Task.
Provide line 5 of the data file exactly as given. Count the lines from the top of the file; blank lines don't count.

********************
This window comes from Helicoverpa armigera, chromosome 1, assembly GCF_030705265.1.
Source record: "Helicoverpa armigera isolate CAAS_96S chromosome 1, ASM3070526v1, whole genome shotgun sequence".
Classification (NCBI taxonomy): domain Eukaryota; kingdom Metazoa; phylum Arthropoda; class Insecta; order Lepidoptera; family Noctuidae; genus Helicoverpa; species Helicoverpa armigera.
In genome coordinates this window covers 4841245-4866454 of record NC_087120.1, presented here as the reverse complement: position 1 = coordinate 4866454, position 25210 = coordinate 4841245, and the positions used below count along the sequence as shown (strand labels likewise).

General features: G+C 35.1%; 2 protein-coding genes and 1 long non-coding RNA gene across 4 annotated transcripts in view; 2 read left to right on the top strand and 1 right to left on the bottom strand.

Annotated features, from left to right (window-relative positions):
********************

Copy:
General features: G+C 35.1%; 2 protein-coding genes and 1 long non-coding RNA gene across 4 annotated transcripts in view; 2 read left to right on the top strand and 1 right to left on the bottom strand.